Pair of console tables in lava stone and marble

Pair of small tables with top with shop assistants Tommaso (Rome 1725-Naples 1780) and Mattia (Rome 1746-Naples?) Valenziani (Attr.)

Naples, second half of the 18th century England, first half of the 19th century


Pair of tables with tops made of lava stone and marble. A selected sample of lava stones is arranged for a salesman on the floor; in the border arranged in oblong tesserae contained in a continuous ribbon thread in antique yellow and palombino, in the central reserve square tesserae defined by a double thread in comparison black and palombino white.

Two English bases from the first half of the nineteenth century support the two floors; it is a tapered column trunk resting on a square plinth completely veneered in citronnier wood and embellished with gilded bronzes.

Dimensions: 76.5 x 106.5 x 60 cm

Historical-stylistic analysis:

As Massimo Tettamanti exhaustively indicates in the essay he wrote, the pair of floors with salesmen in lava and marble is attributable to Tommaso Valenziani and his son Mattia.

Roman by birth, the two artisans moved to Naples, where, especially the father, held the position of chief restorer of bronzes at the Museum of Portici. As Mattia Valenziani recalls, in his booklet written in 1783 entitled Index Spiegato, Thomas already at the end of the sixth decade of the century began to take an interest in grouping numerous volcanic stones, reaching a degree of completeness that could define the collection as a true collection or a museum. of all the productions of Mount Vesuvius.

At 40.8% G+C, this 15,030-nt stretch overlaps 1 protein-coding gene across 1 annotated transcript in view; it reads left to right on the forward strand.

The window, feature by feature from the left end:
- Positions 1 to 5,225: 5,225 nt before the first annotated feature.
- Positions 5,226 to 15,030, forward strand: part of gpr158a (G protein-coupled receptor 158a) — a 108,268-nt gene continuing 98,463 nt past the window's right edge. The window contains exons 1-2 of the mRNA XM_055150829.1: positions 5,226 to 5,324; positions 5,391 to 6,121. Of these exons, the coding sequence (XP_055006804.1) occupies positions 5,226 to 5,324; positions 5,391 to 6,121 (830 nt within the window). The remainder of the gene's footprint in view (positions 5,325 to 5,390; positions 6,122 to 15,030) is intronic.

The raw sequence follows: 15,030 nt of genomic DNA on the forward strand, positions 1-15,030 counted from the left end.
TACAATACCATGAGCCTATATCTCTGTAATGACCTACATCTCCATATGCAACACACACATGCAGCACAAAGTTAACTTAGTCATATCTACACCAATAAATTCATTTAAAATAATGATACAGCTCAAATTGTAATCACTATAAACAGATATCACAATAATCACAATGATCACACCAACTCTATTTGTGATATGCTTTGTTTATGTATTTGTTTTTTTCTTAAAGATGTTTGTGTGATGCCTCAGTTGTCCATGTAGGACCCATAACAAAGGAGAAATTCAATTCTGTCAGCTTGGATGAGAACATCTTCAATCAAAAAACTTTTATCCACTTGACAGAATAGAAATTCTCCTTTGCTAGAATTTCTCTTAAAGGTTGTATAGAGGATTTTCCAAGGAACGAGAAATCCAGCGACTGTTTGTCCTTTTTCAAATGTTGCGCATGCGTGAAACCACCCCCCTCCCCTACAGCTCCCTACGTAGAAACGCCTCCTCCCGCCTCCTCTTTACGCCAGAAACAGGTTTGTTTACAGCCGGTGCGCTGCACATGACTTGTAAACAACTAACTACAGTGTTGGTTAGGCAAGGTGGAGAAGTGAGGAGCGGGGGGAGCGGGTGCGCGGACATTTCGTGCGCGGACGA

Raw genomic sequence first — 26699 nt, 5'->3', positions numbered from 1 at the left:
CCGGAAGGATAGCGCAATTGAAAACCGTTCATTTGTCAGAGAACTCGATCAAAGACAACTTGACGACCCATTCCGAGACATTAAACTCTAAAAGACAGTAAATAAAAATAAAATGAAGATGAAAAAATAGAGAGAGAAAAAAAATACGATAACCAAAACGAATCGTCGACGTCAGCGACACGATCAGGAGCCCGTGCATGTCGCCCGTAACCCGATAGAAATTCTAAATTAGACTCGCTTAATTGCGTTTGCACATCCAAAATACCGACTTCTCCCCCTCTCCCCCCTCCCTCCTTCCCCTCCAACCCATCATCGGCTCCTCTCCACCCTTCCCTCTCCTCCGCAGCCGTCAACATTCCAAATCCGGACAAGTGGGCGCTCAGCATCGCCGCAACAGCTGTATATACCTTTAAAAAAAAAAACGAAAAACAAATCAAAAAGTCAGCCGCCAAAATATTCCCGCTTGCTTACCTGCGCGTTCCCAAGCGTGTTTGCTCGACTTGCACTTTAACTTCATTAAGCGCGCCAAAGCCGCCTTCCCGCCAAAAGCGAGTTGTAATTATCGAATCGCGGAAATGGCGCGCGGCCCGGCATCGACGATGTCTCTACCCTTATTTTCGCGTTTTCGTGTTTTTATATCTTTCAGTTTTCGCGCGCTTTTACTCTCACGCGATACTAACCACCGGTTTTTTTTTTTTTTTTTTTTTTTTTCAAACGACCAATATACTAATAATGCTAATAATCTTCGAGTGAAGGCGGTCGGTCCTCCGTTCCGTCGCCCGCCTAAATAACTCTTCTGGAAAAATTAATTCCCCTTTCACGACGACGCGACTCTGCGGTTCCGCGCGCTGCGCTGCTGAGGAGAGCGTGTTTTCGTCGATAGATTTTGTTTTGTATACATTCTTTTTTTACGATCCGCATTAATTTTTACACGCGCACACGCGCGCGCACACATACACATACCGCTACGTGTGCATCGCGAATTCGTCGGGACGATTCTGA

If the merit of having brought together a group made up of 659 lava stones belongs to the father, it is to the son that the commercial initiative must be attributed. In fact, he divided the collections into collections, forming fewer but heterogeneous groups, subdivided according to the different degree of processing of the stones and the richness of the container in which they were presented, diversifying the price. One of these collections was used as a gift by Ferdinand IV to Grand Duke Paolo, son of Catherine I and future Tsar, visiting the Neapolitan city with his wife and brother-in-law.

In the same booklet, Mattia Valenziani also recalls how the same varieties of lava stones were also used for the realization of committed floors, housed in exhibitions of the most varied forms. Their conception was born inside the portico yards, where the artisans active here were certainly influenced by the mosaic floors. The merit of having transformed a purely occasional activity into a real specialization is probably due to Valenziani son. The first floor attributed to this workshop is that for the archaeologist Norbert Hadrava, made with the fragments of ancient marble that he himself found on Capri. The perspective composition of the plan design finds a similar composition with those in question, here made with a sample of lava stones. The two floors were designed for foreign customers, presumably for some wealthy Englishman, visiting Italy during the very popular Grand Tour. The English nationality of the buyer is suggested by the manufacture of the two tables on which the committed floors were placed: it was in fact, it was customary for the tops imported from Naples to be equipped with tables made by local artisans. Massimo Tettamanti in his essay also refers to a useful table in this regard. It is a surface of lava stones resting on a neoclassical table of German production, presumably formerly of King Federico Guglielmo, the aforementioned brother-in-law of the Grand Duke Paolo, who, during his Neapolitan trip, he would have bought or received as a gift.

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